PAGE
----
|Author (Person)||Frost, Laurence|
|Series Title||European Voice|
|Series Details||Vol.7, No.44, 29.11.01, p4|
ATTEMPTS to persuade governments and consumers to accept genetically modified organisms (GMOs) in their fields and food have been dealt a setback - by one of the European Commission's own expert committees.
In a ruling published this week, the influential Scientific Committee on Plants stopped short of condemning Welsh restrictions on an authorised GM crop - even though it said there was no scientific evidence supporting the measures.
The result has been hailed by environmentalists as a partial victory in their battle to keep GMOs out of the food chain.
"It's the first time the committee has done that," said Adrian Bebb of Friends of the Earth. "On every other occasion they have come down very much on the side of the biotech industry."
Other countries were now bound to follow suit with restrictions of their own, Bebb predicted. "This is going to launch a huge debate in Europe about how you can grow GM and organic crops in the same area."
The EU scientists examined new Welsh laws prohibiting farmers from planting Aventis T25 maize within 200 metres of other farms growing conventional maize or organic crops to prevent the spread of the engineered genes through cross-pollination.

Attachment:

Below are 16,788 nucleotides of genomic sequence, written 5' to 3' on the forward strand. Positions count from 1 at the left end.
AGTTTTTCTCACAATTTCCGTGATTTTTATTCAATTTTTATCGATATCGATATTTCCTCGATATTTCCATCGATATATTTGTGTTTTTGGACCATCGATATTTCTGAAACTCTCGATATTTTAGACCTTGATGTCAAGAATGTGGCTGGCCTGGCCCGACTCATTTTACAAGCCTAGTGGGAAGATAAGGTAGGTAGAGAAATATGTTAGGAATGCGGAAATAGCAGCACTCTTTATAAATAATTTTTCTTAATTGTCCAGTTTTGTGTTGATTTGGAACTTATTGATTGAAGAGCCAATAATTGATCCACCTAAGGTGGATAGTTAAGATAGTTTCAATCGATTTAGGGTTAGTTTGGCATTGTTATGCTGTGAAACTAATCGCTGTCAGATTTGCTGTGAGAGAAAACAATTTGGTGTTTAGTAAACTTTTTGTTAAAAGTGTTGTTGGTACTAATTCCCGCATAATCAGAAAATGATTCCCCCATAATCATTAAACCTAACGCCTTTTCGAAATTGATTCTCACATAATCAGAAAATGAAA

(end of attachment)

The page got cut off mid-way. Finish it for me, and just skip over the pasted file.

They were asked by Health and Consumer Protection Commissioner David Byrne's department to decide whether the measures were compatible with Union environmental protection rules invoked by the UK to support the restrictions.
But the committee ruled that it was not competent to determine whether cross-pollination of neighbouring crops posed a sufficient "risk to human health or the environment" to justify the Welsh measures.
Byrne's spokeswoman denied that the scientists' opinion was a blow to attempts to boost the fortunes of Europe's embattled biotech sector. "This is not a setback," said Beate Gminder. "We're certainly not disappointed - the committee was simply doing its job."
Margot Wallström, Byrne's environment colleague, could now try to force the UK to lift the Welsh restrictions by asking a regulatory committee of member states' representatives to reject the measures.
The last attempts by the Union executive to overturn national GM bans in Austria and Luxembourg in 1998 failed to win support from other governments, even when the Commission scientists were unequivocal in opposing the bans.
Since then, GM restrictions introduced by Germany and Italy have gone unchallenged. A total of six countries - France, Denmark, Italy, Greece, Austria and Luxembourg - are continuing to block approvals of new GM varieties over safety and environmental concerns.
Attempts to persuade governments and consumers to accept genetically modified organisms (GMOs) in their fields and food have been dealt a setback by one of the European Commission's own expert committees. The Scientific Committee on Plants stopped short of condemning Welsh restrictions on an authorised GM crop, even though it said there was no scientific evidence supporting the measures.
|Subject Categories||Business and Industry|
|Countries / Regions||United Kingdom|